BARRE — A former Barre firefighter, whose resignation in January coincided with the launch of an independent investigation into the suspected misappropriation of union funds, is facing a felony embezzlement charge.
Jeffrey Cochran, 34, of Barre, was cited by state police this week, capping a three-month investigation into transactions that were flagged during an internal audit of the books for the local firefighters’ union. Cochran, an 11-year member of the city’s fire and ambulance department, was president of the local union when he resigned Jan. 24.
State police have accused Cochran of fraudulently converting money belonging to the union for his own use. He is expected to face a felony count of embezzlement when he is arraigned April 24 in Washington County criminal court in Barre.
State police did not disclose the extent of the alleged embezzlement but indicated their investigation was sparked by an audit that turned up a number of questionable Internet transactions and some other “suspicious charges.”
According to state police, the suspicious charges occurred between Oct. 1, 2012, and Jan. 9 of this year. Cochran was president of the union and in control of its finances during that time, they said.
City Manager Steve Mackenzie declined to comment on the matter Thursday, describing it as a personnel issue involving a former employee. He did confirm that Cochran, who was a lieutenant in the department, resigned earlier this year.
Sworn affidavits detailing the police investigation won’t be public until after Cochran’s arraignment.
However, Capt. Matt Cetin, the firefighter who was elected to replace Cochran as union president, offered a preview Thursday of what to expect.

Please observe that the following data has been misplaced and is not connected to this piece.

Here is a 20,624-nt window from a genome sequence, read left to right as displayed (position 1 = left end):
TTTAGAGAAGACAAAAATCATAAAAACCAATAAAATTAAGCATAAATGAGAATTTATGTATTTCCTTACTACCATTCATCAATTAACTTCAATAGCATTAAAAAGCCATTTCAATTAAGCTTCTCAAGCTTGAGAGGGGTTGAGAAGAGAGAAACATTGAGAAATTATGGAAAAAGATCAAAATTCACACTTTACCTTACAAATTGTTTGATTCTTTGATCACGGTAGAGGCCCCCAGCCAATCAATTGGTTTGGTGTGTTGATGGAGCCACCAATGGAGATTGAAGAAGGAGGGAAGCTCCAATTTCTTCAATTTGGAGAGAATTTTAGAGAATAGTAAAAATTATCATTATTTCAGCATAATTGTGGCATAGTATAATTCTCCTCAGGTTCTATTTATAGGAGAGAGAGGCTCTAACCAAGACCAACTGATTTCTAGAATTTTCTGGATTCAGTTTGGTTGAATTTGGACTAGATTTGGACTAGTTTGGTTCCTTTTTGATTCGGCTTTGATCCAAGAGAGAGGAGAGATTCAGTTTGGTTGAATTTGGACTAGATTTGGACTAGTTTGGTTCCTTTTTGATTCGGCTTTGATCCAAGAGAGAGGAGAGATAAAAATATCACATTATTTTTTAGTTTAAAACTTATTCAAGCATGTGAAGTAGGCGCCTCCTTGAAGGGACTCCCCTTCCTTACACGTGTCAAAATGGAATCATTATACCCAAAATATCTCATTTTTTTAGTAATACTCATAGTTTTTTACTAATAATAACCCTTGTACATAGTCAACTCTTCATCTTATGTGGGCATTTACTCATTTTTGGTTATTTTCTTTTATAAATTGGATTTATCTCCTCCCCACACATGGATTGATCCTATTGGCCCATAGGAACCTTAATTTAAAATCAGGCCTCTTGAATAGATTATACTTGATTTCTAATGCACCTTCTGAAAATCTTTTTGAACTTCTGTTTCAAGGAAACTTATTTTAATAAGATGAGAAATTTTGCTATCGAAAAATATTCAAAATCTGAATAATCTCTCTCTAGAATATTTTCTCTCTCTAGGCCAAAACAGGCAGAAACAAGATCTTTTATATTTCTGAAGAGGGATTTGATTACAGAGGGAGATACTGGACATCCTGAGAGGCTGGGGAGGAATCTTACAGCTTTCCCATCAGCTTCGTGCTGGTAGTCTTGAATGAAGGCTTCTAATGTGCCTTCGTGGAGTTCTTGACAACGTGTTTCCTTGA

Although Cetin didn’t have a hard number, he said the amount involved was probably “less than $5,000” and included more than $1,000 of the money that local firefighters raised for the Muscular Dystrophy Association through a coin drop held last year.
Cetin said the union has since made the appropriate donation to the MDA.
“Until we found out about the money being missing, we didn’t know it had been taken,” he said.
According to Cetin, union members of the local fire department — a “brotherhood” in many respects — were shaken when it appeared evident that one of their own had misappropriated money.
“A lot of the guys felt betrayed,” he said.
Cetin described Cochran, who joined the department in 2003, as “a good guy.”
“I can’t explain why people make those bad type decisions,” Cetin said of the apparent embezzlement. “All I can say is that immediately upon learning of this, the union made it right.”
According to Cetin, the city’s firefighters were insistent that the crime not be covered up and contacted state police.
“They wanted people held accountable,” he said.
The decision to involve the state police Bureau of Criminal Investigation stemmed from the fact that Cochran was a city employee, and Cetin said turning the case over to the city’s police was deemed inappropriate by Chief Tim Bombardier, who heads both the fire and police departments.
Cetin said the union’s board became aware that something might be amiss after recently filling a secretary-treasurer’s position that had been vacant for some time. He said the firefighter selected for that post appropriately conducted an audit of the union’s finances and flagged a series of purchases that “didn’t seem to make sense.”
According to Cetin, the police investigation traced those purchases to a union credit card issued to Cochran. He did not say what had been purchased, but indicated the items were “clearly not for union business.”
Cetin said the episode has prompted the union to modify its operational policies and suspend the practice of issuing credit cards to executive board members. He said two signatures are now required for all checks in the wake of what the union views as a broken trust.
“Our members are very disappointed,” he said, expressing their concern that an isolated incident not be viewed as a reflection on a department that is committed to providing top-notch service to Barre residents.
“One person made a very bad decision,” he said. “That doesn’t mean the whole union and the whole department is (bad).”
Cochran could not be reached for comment.
david.delcore @timesargus.comMORE IN Central Vermont
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